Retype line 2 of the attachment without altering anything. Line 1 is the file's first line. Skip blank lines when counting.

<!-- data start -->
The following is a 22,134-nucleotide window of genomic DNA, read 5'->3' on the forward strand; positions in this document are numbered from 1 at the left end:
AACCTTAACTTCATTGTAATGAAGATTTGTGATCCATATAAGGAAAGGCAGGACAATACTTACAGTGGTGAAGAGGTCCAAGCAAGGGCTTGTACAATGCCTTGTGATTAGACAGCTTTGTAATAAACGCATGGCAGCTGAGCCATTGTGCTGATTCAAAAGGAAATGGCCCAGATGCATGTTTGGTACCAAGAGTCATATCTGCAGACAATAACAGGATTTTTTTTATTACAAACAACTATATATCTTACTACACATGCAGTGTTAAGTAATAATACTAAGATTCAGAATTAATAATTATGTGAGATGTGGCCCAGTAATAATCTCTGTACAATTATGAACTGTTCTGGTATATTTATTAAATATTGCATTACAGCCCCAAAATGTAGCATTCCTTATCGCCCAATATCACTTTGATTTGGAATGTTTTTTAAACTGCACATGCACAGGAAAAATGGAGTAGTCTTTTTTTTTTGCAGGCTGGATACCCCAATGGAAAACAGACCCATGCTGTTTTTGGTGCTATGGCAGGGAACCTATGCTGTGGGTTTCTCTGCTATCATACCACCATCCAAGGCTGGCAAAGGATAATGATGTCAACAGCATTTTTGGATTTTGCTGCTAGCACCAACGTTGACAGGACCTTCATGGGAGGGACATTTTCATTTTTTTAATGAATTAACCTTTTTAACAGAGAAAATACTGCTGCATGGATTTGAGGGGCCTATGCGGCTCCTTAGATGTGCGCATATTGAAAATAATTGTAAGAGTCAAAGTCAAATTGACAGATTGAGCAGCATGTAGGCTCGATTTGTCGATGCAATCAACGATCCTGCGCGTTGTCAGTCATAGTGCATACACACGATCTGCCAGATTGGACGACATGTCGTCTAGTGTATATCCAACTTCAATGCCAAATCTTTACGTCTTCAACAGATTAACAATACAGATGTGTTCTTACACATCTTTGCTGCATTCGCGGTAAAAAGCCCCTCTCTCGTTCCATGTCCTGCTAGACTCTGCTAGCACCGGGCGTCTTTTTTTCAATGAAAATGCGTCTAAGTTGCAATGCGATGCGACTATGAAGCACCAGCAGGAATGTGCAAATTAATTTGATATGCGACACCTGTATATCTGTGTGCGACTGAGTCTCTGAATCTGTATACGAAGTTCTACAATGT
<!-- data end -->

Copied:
AACCTTAACTTCATTGTAATGAAGATTTGTGATCCATATAAGGAAAGGCAGGACAATACTTACAGTGGTGAAGAGGTCCAAGCAAGGGCTTGTACAATGCCTTGTGATTAGACAGCTTTGTAATAAACGCATGGCAGCTGAGCCATTGTGCTGATTCAAAAGGAAATGGCCCAGATGCATGTTTGGTACCAAGAGTCATATCTGCAGACAATAACAGGATTTTTTTTATTACAAACAACTATATATCTTACTACACATGCAGTGTTAAGTAATAATACTAAGATTCAGAATTAATAATTATGTGAGATGTGGCCCAGTAATAATCTCTGTACAATTATGAACTGTTCTGGTATATTTATTAAATATTGCATTACAGCCCCAAAATGTAGCATTCCTTATCGCCCAATATCACTTTGATTTGGAATGTTTTTTAAACTGCACATGCACAGGAAAAATGGAGTAGTCTTTTTTTTTTGCAGGCTGGATACCCCAATGGAAAACAGACCCATGCTGTTTTTGGTGCTATGGCAGGGAACCTATGCTGTGGGTTTCTCTGCTATCATACCACCATCCAAGGCTGGCAAAGGATAATGATGTCAACAGCATTTTTGGATTTTGCTGCTAGCACCAACGTTGACAGGACCTTCATGGGAGGGACATTTTCATTTTTTTAATGAATTAACCTTTTTAACAGAGAAAATACTGCTGCATGGATTTGAGGGGCCTATGCGGCTCCTTAGATGTGCGCATATTGAAAATAATTGTAAGAGTCAAAGTCAAATTGACAGATTGAGCAGCATGTAGGCTCGATTTGTCGATGCAATCAACGATCCTGCGCGTTGTCAGTCATAGTGCATACACACGATCTGCCAGATTGGACGACATGTCGTCTAGTGTATATCCAACTTCAATGCCAAATCTTTACGTCTTCAACAGATTAACAATACAGATGTGTTCTTACACATCTTTGCTGCATTCGCGGTAAAAAGCCCCTCTCTCGTTCCATGTCCTGCTAGACTCTGCTAGCACCGGGCGTCTTTTTTTCAATGAAAATGCGTCTAAGTTGCAATGCGATGCGACTATGAAGCACCAGCAGGAATGTGCAAATTAATTTGATATGCGACACCTGTATATCTGTGTGCGACTGAGTCTCTGAATCTGTATACGAAGTTCTACAATGT